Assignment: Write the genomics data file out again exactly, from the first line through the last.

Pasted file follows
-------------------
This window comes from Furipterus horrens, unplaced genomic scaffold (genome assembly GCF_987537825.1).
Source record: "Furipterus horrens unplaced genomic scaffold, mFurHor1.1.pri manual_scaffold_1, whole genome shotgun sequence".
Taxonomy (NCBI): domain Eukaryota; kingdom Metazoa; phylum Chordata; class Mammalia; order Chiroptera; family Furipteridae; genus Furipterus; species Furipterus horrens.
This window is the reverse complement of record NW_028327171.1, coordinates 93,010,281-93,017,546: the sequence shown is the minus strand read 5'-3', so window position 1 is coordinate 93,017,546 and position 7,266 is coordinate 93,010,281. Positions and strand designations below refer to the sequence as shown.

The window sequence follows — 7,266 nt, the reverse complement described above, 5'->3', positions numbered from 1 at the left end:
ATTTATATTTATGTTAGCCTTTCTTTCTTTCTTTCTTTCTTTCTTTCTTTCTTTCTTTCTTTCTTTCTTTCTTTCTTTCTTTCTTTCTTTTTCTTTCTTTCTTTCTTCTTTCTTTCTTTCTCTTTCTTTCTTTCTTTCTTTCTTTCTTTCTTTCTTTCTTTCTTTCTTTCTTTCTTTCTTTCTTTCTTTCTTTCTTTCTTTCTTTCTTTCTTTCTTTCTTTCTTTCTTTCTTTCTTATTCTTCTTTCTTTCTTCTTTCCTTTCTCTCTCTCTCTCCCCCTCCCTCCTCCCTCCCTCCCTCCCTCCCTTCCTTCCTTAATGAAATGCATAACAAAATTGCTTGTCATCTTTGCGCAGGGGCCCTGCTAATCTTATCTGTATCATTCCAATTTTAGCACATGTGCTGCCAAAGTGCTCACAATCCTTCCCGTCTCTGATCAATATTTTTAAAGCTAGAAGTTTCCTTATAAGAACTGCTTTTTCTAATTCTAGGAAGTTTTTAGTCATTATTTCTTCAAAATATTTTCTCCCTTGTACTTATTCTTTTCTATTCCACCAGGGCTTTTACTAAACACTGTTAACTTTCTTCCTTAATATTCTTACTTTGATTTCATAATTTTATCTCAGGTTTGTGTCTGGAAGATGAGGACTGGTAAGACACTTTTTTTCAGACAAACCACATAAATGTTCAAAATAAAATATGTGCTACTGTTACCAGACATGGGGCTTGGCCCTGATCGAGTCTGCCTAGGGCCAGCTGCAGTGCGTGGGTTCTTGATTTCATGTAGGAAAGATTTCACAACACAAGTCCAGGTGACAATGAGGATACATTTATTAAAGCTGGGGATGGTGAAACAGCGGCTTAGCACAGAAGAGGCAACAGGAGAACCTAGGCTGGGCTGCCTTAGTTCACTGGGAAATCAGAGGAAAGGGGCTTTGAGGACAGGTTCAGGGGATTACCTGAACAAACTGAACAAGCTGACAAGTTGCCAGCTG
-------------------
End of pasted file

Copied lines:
This window comes from Furipterus horrens, unplaced genomic scaffold (genome assembly GCF_987537825.1).
Source record: "Furipterus horrens unplaced genomic scaffold, mFurHor1.1.pri manual_scaffold_1, whole genome shotgun sequence".
Taxonomy (NCBI): domain Eukaryota; kingdom Metazoa; phylum Chordata; class Mammalia; order Chiroptera; family Furipteridae; genus Furipterus; species Furipterus horrens.
This window is the reverse complement of record NW_028327171.1, coordinates 93,010,281-93,017,546: the sequence shown is the minus strand read 5'-3', so window position 1 is coordinate 93,017,546 and position 7,266 is coordinate 93,010,281. Positions and strand designations below refer to the sequence as shown.

The window sequence follows — 7,266 nt, the reverse complement described above, 5'->3', positions numbered from 1 at the left end:
ATTTATATTTATGTTAGCCTTTCTTTCTTTCTTTCTTTCTTTCTTTCTTTCTTTCTTTCTTTCTTTCTTTCTTTCTTTCTTTCTTTCTTTTTCTTTCTTTCTTTCTTCTTTCTTTCTTTCTCTTTCTTTCTTTCTTTCTTTCTTTCTTTCTTTCTTTCTTTCTTTCTTTCTTTCTTTCTTTCTTTCTTTCTTTCTTTCTTTCTTTCTTTCTTTCTTTCTTTCTTTCTTTCTTTCTTATTCTTCTTTCTTTCTTCTTTCCTTTCTCTCTCTCTCTCCCCCTCCCTCCTCCCTCCCTCCCTCCCTCCCTTCCTTCCTTAATGAAATGCATAACAAAATTGCTTGTCATCTTTGCGCAGGGGCCCTGCTAATCTTATCTGTATCATTCCAATTTTAGCACATGTGCTGCCAAAGTGCTCACAATCCTTCCCGTCTCTGATCAATATTTTTAAAGCTAGAAGTTTCCTTATAAGAACTGCTTTTTCTAATTCTAGGAAGTTTTTAGTCATTATTTCTTCAAAATATTTTCTCCCTTGTACTTATTCTTTTCTATTCCACCAGGGCTTTTACTAAACACTGTTAACTTTCTTCCTTAATATTCTTACTTTGATTTCATAATTTTATCTCAGGTTTGTGTCTGGAAGATGAGGACTGGTAAGACACTTTTTTTCAGACAAACCACATAAATGTTCAAAATAAAATATGTGCTACTGTTACCAGACATGGGGCTTGGCCCTGATCGAGTCTGCCTAGGGCCAGCTGCAGTGCGTGGGTTCTTGATTTCATGTAGGAAAGATTTCACAACACAAGTCCAGGTGACAATGAGGATACATTTATTAAAGCTGGGGATGGTGAAACAGCGGCTTAGCACAGAAGAGGCAACAGGAGAACCTAGGCTGGGCTGCCTTAGTTCACTGGGAAATCAGAGGAAAGGGGCTTTGAGGACAGGTTCAGGGGATTACCTGAACAAACTGAACAAGCTGACAAGTTGCCAGCTG